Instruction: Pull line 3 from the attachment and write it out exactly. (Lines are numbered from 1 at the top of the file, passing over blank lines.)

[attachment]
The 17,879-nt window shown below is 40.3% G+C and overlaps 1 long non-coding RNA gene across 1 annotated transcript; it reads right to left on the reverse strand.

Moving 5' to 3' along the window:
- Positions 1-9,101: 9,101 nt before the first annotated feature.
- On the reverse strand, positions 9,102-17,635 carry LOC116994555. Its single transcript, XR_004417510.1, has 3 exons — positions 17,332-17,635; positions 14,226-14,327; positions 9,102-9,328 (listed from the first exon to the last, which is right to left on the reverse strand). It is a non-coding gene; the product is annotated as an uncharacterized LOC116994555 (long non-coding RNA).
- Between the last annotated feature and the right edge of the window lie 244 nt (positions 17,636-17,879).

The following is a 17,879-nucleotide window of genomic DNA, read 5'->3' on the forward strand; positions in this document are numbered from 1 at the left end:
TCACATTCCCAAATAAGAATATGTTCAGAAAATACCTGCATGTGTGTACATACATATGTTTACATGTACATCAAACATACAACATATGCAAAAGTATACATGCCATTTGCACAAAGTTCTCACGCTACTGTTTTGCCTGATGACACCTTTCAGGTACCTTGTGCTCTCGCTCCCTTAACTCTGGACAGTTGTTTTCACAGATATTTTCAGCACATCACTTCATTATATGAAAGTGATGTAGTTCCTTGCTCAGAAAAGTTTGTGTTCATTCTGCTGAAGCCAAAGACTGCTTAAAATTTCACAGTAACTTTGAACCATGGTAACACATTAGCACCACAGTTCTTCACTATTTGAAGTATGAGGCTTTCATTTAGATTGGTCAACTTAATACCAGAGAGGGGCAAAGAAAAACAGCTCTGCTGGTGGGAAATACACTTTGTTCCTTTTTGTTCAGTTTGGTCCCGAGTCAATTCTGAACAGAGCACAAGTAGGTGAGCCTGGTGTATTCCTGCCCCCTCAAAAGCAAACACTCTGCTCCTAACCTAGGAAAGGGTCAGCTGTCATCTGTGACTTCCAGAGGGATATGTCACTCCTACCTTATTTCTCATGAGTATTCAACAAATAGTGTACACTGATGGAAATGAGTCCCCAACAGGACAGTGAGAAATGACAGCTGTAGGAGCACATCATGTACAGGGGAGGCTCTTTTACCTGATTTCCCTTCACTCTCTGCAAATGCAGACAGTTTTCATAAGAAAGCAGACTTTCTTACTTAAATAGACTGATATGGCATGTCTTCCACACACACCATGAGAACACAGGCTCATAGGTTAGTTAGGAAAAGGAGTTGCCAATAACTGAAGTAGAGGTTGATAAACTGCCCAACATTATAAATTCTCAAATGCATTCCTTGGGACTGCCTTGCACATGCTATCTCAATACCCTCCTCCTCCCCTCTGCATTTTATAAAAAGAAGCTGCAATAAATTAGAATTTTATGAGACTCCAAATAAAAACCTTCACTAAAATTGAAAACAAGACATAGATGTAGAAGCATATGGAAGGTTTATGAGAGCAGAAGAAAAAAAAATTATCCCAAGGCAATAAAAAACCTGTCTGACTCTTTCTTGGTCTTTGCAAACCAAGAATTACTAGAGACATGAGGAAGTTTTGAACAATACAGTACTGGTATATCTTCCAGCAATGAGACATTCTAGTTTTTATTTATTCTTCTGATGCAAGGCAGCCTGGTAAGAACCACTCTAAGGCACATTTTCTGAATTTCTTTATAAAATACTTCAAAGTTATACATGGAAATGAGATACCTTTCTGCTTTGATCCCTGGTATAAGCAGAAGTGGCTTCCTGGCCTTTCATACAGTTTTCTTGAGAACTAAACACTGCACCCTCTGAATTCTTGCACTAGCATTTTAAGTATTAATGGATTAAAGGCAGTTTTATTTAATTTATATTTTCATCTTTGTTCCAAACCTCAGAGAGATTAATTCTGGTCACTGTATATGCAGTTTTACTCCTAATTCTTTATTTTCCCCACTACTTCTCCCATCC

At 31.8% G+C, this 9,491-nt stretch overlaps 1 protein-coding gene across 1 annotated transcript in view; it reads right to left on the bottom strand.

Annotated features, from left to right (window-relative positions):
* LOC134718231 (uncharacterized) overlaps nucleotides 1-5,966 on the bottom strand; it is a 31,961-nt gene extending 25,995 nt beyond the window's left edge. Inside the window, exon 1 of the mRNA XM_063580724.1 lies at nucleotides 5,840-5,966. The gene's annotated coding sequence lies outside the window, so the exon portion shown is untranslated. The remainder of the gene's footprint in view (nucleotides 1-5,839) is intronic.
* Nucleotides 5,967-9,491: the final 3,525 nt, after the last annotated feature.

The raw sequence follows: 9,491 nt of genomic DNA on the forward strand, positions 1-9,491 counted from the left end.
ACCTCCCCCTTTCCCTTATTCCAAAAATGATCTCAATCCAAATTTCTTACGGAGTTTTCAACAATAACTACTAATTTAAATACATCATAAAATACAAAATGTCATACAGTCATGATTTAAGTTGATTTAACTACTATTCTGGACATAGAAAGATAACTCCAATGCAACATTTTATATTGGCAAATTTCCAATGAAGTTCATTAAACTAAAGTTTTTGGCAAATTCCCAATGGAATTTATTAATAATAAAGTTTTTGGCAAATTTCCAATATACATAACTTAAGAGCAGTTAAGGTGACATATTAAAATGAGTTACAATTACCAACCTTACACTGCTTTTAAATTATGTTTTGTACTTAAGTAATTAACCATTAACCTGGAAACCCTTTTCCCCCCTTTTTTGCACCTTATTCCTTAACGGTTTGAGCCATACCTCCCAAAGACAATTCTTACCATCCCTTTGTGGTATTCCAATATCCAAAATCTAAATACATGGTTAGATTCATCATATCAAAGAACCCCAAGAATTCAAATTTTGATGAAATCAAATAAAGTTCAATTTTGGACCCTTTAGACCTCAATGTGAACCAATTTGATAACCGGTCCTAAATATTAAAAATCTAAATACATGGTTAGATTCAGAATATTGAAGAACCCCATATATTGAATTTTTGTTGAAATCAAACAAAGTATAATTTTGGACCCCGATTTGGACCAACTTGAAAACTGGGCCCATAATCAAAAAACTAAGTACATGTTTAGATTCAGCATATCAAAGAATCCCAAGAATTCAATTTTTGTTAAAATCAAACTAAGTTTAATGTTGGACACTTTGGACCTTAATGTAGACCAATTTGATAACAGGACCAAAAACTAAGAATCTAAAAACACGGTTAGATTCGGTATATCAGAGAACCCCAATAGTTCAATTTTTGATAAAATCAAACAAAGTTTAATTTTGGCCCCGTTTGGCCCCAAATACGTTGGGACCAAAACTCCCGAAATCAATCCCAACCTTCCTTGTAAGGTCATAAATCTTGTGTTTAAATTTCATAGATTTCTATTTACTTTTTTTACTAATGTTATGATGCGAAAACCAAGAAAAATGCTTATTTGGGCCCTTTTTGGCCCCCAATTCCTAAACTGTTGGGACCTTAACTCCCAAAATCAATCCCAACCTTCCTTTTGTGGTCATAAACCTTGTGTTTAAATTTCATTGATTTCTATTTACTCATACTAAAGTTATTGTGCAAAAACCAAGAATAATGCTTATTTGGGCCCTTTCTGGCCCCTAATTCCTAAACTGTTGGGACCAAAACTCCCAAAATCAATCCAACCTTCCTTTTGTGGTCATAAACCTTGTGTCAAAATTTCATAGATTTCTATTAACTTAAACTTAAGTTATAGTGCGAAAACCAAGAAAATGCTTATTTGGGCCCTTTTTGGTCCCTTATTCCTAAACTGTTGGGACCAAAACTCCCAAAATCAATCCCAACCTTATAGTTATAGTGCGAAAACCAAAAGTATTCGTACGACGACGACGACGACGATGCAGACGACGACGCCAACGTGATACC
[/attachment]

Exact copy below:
- Positions 1-9,101: 9,101 nt before the first annotated feature.